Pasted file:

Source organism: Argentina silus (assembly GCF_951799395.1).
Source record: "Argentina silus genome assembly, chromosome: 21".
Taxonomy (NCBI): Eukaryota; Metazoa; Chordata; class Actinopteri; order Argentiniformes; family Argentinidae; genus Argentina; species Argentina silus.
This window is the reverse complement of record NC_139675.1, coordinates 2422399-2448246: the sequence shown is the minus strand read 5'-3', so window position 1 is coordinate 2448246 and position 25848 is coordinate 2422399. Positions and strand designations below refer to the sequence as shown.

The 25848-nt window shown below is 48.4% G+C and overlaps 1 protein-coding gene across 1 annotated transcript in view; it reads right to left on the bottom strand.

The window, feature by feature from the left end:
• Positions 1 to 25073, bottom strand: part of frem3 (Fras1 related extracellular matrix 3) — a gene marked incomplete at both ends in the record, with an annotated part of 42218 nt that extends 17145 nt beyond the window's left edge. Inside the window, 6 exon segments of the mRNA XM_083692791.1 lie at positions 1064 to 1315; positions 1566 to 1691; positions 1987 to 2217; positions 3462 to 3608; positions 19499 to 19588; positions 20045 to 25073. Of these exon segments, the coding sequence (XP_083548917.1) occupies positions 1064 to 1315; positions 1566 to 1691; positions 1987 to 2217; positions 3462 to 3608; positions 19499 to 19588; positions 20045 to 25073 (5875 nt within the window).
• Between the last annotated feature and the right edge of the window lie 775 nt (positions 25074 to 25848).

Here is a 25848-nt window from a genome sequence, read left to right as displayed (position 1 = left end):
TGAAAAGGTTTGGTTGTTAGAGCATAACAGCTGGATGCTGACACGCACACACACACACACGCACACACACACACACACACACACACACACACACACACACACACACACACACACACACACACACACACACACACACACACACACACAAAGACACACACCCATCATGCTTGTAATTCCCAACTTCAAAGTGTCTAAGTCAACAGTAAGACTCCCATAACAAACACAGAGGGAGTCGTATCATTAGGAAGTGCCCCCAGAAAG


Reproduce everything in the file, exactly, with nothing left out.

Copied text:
Source organism: Argentina silus (assembly GCF_951799395.1).
Source record: "Argentina silus genome assembly, chromosome: 21".
Taxonomy (NCBI): Eukaryota; Metazoa; Chordata; class Actinopteri; order Argentiniformes; family Argentinidae; genus Argentina; species Argentina silus.
This window is the reverse complement of record NC_139675.1, coordinates 2422399-2448246: the sequence shown is the minus strand read 5'-3', so window position 1 is coordinate 2448246 and position 25848 is coordinate 2422399. Positions and strand designations below refer to the sequence as shown.

The 25848-nt window shown below is 48.4% G+C and overlaps 1 protein-coding gene across 1 annotated transcript in view; it reads right to left on the bottom strand.

The window, feature by feature from the left end:
• Positions 1 to 25073, bottom strand: part of frem3 (Fras1 related extracellular matrix 3) — a gene marked incomplete at both ends in the record, with an annotated part of 42218 nt that extends 17145 nt beyond the window's left edge. Inside the window, 6 exon segments of the mRNA XM_083692791.1 lie at positions 1064 to 1315; positions 1566 to 1691; positions 1987 to 2217; positions 3462 to 3608; positions 19499 to 19588; positions 20045 to 25073. Of these exon segments, the coding sequence (XP_083548917.1) occupies positions 1064 to 1315; positions 1566 to 1691; positions 1987 to 2217; positions 3462 to 3608; positions 19499 to 19588; positions 20045 to 25073 (5875 nt within the window).
• Between the last annotated feature and the right edge of the window lie 775 nt (positions 25074 to 25848).

Here is a 25848-nt window from a genome sequence, read left to right as displayed (position 1 = left end):
TGAAAAGGTTTGGTTGTTAGAGCATAACAGCTGGATGCTGACACGCACACACACACACACGCACACACACACACACACACACACACACACACACACACACACACACACACACACACACACACACACACACACACACACACACACACAAAGACACACACCCATCATGCTTGTAATTCCCAACTTCAAAGTGTCTAAGTCAACAGTAAGACTCCCATAACAAACACAGAGGGAGTCGTATCATTAGGAAGTGCCCCCAGAAAG